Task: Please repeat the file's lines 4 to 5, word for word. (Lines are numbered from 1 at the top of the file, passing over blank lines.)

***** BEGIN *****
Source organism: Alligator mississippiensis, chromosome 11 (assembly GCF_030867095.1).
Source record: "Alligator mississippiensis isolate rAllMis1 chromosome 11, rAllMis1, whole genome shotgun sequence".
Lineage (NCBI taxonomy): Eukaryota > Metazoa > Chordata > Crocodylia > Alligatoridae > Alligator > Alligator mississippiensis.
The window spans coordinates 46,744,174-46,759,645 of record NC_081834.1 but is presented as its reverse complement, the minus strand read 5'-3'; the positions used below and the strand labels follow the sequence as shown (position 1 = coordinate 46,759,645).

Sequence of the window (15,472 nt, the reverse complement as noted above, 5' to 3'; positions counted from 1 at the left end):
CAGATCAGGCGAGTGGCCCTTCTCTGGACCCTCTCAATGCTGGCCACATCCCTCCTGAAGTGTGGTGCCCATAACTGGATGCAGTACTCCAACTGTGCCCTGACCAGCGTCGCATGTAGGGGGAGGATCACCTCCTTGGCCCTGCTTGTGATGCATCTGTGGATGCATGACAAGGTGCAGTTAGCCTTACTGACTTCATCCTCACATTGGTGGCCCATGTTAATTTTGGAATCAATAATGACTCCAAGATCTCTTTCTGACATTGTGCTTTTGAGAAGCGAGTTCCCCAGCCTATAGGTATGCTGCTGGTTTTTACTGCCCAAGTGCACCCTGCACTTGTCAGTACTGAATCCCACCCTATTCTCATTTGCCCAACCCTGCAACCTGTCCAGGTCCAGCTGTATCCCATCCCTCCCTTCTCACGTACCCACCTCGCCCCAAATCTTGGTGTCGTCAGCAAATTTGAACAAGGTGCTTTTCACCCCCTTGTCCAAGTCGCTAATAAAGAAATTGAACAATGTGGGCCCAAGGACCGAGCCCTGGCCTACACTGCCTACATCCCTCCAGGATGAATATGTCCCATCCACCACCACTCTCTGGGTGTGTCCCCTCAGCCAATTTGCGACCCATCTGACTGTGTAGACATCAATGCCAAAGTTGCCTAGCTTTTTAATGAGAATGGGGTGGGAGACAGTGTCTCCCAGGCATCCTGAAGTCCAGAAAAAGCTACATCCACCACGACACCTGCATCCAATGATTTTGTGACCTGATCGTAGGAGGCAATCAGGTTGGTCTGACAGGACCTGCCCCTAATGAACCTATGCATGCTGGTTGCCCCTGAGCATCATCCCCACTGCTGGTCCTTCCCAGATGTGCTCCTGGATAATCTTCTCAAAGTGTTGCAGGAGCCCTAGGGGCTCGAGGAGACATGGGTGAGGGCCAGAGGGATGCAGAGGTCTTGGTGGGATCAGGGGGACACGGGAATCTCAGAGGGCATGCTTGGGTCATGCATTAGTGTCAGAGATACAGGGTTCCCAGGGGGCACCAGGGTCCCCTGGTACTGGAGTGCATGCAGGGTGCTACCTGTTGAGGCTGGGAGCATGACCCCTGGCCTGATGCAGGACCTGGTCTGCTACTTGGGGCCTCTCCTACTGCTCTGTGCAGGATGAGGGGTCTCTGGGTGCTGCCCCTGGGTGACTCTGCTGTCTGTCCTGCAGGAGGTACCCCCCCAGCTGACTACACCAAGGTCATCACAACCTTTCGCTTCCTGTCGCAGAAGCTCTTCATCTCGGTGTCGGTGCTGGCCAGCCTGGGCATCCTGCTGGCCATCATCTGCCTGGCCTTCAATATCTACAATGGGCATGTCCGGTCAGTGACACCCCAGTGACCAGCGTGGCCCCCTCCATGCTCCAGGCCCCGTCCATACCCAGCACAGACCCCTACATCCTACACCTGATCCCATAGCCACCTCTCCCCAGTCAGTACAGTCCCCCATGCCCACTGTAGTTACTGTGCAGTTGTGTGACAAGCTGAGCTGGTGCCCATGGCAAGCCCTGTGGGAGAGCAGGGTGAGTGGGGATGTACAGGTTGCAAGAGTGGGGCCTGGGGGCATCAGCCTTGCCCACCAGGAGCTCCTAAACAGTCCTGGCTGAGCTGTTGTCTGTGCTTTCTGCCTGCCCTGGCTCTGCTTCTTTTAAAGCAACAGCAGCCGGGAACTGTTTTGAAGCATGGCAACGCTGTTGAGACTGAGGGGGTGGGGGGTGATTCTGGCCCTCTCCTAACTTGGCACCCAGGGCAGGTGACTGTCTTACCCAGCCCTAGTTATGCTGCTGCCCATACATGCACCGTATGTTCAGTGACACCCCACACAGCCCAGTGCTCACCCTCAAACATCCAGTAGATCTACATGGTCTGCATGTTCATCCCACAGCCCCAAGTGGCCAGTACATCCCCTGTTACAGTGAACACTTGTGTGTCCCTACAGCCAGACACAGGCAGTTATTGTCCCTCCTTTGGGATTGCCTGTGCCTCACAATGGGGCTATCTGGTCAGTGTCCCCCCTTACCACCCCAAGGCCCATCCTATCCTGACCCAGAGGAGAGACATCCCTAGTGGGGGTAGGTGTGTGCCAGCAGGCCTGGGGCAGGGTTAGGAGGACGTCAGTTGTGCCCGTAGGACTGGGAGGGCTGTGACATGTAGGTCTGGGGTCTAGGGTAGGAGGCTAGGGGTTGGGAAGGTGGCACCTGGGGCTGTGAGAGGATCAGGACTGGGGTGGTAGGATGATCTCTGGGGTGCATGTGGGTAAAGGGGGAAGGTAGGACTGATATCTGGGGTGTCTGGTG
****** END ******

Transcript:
The window spans coordinates 46,744,174-46,759,645 of record NC_081834.1 but is presented as its reverse complement, the minus strand read 5'-3'; the positions used below and the strand labels follow the sequence as shown (position 1 = coordinate 46,759,645).

Sequence of the window (15,472 nt, the reverse complement as noted above, 5' to 3'; positions counted from 1 at the left end):